NEW YORK (MainStreet) In a move celebrated by businesses and activists, Washington state took its next move to implement a fully legal medical and recreational market in the last week of May. The State Liquor Control Board approved Analytical 360, which operates an existing medical lab in Seattle for the state's medical growers, to become the first state certified legal testing facility as of the first week of June. The move comes barely two months before the state swings into its widely anticipated launch of its new recreational market.
Analytical 360 uses liquid chromatography and ultraviolet spectroscopy to determine the levels of cannabinoids present in extracts and plants. Other methods such as gas chromatographic testing are far less accurate, according to the company. In this case, tests which use the same are unable to measure the amount of both THC and CBD present very accurately. Another method used in the industry, THC or "thin layer" chromatography is also employed, and Analytical 360 says the process is less accurate than the process the company uses because it does not measure concentration levels.
Analytical 360 may be the first state-certified lab in Washington, but this is just the beginning. The State Liquor Control Board is also considering other licenses now.
"There are currently about 40 license processors and producers, but as of yet there are no licensed retailers," said Kevin Oliver, executive director of Washington state's branch of the National Organization for the Reform of Marijuana Laws (NORML). "Given that there will ultimately be hundreds and hundreds of retailers and thousands of producers and processors, it is clear that dozens if not hundreds of more testing labs are going to be needed as well."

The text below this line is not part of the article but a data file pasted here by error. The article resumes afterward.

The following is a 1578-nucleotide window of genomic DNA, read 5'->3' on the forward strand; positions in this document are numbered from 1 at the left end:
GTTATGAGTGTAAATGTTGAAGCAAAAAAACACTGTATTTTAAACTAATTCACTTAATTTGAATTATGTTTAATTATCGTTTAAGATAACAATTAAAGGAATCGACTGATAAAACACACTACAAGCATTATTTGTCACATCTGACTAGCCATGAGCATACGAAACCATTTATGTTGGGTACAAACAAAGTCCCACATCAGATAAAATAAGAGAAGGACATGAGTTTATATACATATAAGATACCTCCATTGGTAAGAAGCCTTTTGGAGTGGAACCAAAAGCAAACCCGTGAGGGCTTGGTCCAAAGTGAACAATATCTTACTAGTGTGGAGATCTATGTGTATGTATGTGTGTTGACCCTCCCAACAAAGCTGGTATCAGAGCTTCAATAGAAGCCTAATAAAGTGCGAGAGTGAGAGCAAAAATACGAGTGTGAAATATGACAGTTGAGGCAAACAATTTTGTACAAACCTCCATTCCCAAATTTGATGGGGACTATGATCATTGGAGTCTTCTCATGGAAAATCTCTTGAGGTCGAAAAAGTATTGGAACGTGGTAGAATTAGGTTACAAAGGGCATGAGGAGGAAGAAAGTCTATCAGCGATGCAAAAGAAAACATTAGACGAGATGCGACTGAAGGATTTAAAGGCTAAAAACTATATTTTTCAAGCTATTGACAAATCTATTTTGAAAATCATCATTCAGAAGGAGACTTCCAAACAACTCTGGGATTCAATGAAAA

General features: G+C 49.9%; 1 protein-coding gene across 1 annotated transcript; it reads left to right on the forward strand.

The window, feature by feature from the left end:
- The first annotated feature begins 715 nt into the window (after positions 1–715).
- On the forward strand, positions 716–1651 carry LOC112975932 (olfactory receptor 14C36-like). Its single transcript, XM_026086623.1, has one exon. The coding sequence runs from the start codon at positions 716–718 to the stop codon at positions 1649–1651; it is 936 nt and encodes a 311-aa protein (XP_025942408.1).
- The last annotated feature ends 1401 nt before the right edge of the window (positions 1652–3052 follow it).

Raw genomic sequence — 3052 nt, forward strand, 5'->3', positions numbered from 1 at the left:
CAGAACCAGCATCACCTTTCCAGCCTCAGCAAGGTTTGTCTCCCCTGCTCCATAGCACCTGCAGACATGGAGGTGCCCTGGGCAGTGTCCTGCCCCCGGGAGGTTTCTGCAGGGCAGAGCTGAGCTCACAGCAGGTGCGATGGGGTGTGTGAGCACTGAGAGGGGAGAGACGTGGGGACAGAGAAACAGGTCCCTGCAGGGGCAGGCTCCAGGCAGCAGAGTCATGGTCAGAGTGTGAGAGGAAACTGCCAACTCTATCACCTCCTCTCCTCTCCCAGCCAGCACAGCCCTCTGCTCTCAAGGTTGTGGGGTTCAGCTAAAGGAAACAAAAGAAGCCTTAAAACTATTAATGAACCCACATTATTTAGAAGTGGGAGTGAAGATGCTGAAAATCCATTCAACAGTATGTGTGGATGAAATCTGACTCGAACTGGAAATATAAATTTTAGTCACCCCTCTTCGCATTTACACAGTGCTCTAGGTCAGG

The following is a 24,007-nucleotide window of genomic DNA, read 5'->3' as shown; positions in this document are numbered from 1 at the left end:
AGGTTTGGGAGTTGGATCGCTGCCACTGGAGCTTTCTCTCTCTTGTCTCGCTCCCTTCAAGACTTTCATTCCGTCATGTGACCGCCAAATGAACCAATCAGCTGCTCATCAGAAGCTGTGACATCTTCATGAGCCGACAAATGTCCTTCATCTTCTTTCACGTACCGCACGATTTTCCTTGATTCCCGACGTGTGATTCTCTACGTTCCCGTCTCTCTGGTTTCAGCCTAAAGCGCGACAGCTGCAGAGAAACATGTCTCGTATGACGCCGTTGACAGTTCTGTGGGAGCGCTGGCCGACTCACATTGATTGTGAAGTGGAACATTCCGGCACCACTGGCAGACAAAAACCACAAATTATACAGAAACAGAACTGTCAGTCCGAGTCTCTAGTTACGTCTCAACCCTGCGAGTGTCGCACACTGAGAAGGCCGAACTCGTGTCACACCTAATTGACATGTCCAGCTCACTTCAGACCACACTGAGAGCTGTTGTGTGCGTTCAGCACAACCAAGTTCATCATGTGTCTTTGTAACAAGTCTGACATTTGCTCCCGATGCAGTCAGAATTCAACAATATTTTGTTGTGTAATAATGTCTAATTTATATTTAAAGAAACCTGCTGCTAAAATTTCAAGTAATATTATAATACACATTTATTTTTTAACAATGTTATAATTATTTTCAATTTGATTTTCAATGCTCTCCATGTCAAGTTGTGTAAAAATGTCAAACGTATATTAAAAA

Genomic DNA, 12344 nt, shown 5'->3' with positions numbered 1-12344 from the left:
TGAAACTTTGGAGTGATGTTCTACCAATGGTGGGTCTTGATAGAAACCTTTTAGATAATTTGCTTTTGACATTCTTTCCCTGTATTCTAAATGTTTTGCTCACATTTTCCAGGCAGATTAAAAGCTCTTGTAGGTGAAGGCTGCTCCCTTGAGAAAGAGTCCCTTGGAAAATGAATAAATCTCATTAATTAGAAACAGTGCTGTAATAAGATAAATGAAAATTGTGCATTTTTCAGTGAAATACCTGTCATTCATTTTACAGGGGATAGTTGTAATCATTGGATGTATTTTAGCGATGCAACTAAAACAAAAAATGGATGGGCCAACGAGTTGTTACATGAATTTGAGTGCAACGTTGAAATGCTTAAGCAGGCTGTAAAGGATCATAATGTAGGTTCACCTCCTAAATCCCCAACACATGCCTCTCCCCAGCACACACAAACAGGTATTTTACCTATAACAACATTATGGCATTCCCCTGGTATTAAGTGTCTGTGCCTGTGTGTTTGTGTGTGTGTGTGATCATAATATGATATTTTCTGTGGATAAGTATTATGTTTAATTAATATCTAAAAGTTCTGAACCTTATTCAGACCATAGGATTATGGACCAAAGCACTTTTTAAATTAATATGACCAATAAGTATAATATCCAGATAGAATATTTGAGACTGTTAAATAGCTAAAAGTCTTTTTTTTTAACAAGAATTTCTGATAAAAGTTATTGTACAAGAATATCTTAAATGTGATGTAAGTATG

Testing products is one of the first stalwarts of a safe state industry and in proceeding this way Washington State seems to be learning valuable lessons from Colorado in particular. Since legalization, the issue of testing and edible packaging in particular, in addition to accurate labeling, has sprung up not only in Colorado but in markets like Oregon as well.
In Washington, which has the most liberal home-grow laws in the country, this may become an issue for those who do package edibles, and as in other situations, Washington takes its lead from Colorado. In Colorado, the seven approved and state-licensed labs can no longer test samples from medical caregivers and samples from home growers as of early May.
After a high-profile death involving an African student on spring break in the Mile High State who ate a marijuana infused cookie and a man who consumed infused candies shot his wife, the issue of product strength is also a major issue. It is likely that such regulatory oversight will migrate to Washington sooner rather than later.
The evolving market for products, tinctures and oils that is beginning to differentiate between different concentrations of both CBD and THC will also be a driver of stricter lab testing in Washington and beyond. With recent discoveries and advances across the country with regards to medical marijuana given to children, consumers and regulators are likely to become more stringent about the concentration and strength of non-smokeable products in particular.
--Written by Marguerite Arnold for MainStreet